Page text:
The 8th grade fireballer had some help, however, as the Wolves pulled off three consecutive dynamite defensive plays in the top of the third.

Heaton, zipping lightly atop the blades of grass in the outfield, hauled in a blast for out #1.

Then Haylee Armstrong elevated to snag a liner down the first base line and McMillan tracked down a towering popup at third.

A sac fly from Farris in the third and an RBI groundout from Heaton in the fourth stretched things to 10-0, and while Onalaska finally broke through for three runs in the fifth, the Wolves immediately matched them to end things.

The finale was pure fire, as Anter and Armstrong rapped back-to-back triples, Farris spanked a single, and Brotemarkle bashed a double to straight-away center to nail down the win.

Maynes, a middle schooler who lives to mow down high school rivals, finished with five strikeouts across her five innings of work.

Game 2:

Liddell, who played at first base in the opener and is just now returning from a layoff, stepped into the pitcher’s circle as Onalaska vied for the split.

With the Loggers playing as the home team, they chipped, chipped, chipped away, scoring in every inning while never really busting loose.

Coupeville put runners aboard in both of the first two frames, but came up empty, not scoring until it busted out for four runs in the third to take the lead at 4-3.

Armstrong smoked a double to left center, followed by singles from Brotemarkle and McMillan, before Calkins, the sensational sophomore slugger, crushed the life out of the softball for a three-run home run to right.

Onalaska was resilient, however, knotting things back up on a tater by Liddell, before pushing ahead.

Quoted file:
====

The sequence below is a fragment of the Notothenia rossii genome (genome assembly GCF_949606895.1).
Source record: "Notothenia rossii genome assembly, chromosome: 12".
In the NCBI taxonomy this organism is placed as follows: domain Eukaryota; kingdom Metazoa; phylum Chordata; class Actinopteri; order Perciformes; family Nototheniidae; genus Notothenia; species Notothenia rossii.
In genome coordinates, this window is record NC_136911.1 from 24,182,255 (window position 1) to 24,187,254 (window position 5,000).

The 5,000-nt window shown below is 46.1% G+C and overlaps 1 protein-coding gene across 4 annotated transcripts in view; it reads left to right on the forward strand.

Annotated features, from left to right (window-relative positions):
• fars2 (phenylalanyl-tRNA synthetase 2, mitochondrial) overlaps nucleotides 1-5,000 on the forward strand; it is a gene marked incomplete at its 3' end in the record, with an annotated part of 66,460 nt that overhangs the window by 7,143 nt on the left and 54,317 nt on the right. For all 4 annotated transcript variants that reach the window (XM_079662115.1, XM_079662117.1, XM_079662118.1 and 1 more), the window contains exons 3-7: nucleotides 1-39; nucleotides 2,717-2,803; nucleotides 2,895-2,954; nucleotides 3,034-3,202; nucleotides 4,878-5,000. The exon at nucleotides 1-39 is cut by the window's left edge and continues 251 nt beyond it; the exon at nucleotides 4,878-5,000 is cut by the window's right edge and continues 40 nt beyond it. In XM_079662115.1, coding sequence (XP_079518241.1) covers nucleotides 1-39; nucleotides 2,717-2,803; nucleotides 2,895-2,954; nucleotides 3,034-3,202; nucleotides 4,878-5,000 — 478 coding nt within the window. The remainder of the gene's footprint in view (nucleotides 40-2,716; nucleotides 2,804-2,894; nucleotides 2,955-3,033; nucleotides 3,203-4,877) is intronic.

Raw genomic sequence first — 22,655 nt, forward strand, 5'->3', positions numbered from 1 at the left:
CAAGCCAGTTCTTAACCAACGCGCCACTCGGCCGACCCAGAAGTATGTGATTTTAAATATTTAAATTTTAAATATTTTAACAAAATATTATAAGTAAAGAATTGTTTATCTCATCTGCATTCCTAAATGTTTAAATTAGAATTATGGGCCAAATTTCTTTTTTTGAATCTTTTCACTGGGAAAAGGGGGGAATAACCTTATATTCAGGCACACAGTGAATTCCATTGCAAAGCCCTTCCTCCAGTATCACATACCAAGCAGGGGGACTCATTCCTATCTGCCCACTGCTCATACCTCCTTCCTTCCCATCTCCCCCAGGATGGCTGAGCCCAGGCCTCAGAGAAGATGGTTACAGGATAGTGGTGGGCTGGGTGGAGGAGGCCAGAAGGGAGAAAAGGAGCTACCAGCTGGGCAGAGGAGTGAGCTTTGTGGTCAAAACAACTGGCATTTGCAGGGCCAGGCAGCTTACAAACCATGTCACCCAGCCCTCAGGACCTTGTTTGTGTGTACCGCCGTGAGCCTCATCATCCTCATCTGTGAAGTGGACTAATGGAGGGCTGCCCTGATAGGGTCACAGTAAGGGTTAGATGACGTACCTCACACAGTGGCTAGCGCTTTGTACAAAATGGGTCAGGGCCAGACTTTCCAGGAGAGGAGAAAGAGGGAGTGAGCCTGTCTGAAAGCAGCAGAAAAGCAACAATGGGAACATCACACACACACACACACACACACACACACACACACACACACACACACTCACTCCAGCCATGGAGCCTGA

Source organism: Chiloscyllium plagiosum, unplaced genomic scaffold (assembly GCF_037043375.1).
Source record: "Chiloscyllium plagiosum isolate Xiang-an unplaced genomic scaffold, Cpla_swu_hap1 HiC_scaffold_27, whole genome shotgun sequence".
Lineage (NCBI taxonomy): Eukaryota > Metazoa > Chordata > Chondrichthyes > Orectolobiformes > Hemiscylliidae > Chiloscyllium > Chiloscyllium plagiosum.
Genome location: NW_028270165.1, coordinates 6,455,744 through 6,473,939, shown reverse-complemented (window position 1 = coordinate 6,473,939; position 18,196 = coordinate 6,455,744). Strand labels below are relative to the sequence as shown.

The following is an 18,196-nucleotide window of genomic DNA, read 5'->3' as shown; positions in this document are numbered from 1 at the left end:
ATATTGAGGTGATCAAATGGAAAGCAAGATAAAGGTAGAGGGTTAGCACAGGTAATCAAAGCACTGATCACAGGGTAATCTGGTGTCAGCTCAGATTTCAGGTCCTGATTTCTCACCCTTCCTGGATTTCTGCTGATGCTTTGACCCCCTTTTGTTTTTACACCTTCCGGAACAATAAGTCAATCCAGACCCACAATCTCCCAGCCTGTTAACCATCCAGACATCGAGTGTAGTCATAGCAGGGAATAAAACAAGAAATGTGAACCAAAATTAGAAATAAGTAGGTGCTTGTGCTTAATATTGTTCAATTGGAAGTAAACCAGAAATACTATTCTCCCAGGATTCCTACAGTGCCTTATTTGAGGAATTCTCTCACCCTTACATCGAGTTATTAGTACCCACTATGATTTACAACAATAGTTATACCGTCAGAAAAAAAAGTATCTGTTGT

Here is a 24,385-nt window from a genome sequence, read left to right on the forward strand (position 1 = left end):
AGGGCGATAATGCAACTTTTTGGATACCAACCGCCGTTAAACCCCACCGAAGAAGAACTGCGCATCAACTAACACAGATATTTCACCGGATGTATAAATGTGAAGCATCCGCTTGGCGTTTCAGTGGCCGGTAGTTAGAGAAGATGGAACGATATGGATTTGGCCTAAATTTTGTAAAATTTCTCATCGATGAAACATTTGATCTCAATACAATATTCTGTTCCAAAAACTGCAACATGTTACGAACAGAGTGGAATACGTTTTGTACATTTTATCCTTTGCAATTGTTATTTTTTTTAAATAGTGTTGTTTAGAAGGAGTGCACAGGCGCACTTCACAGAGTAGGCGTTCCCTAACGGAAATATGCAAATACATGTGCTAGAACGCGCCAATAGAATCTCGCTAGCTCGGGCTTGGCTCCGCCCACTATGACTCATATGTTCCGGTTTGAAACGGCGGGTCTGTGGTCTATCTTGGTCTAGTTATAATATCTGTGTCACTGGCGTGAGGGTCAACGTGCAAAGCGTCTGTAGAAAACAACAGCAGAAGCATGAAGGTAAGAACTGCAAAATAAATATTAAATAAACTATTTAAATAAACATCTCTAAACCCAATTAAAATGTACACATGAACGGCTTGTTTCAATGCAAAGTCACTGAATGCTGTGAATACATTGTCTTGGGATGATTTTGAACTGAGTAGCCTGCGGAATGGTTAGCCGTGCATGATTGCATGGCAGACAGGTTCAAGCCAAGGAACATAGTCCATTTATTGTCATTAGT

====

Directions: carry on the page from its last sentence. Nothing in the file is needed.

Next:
The Wolves kept things close thanks to an eye-popping defensive play from Farris in the deepest, darkest part of centerfield.

“Mia the Magnificent” hauled in an epic blast over her shoulder while on the run, took two steps, then, as the crowd erupted, flipped up and over the outfield wall.

While never dropping the ball.

Back in game one, Farris bowed down to best bud Jada Heaton after her sensational snag in left, and now the former returned the favor to her running mate.

Onalaska was in a groove on offense, however, and reclaimed the lead, eventually sending it to 11-5 with back-to-back longballs in the bottom of the sixth.

Oh, and just to prove her nimble moves weren’t a fluke, Farris, who briefly left the game after trying to break herself in half on a slide at home, went up and over the outfield fence a second time.

Then got back up, and three batters later, sprinted on a dead run towards the infield, went airborne, and yanked a rapidly falling ball off the daisies to deny a Logger slugger an extra base hit.

Down to their final at-bats and inspired by Farris writing her novel “Fantastic Plays and Where to Find Them,” the Wolves got dramatic in the top of the seventh.

An error, a single, and a walk set the table, and 8th grade RBI machine Sydney Van Dyke cooked the meal, swatting a two-run single to right.

A run off of a passed ball cut the deficit to 11-8, with Armstrong, who sprays line drives to all fields like a young Chelsea Prescott, thunking a two-run single to make it 11-10.

Onalaska had one last gasp, however, going to the bullpen and getting the final out courtesy their version of Mariano Rivera, while the tying run lurked 60 feet from paydirt.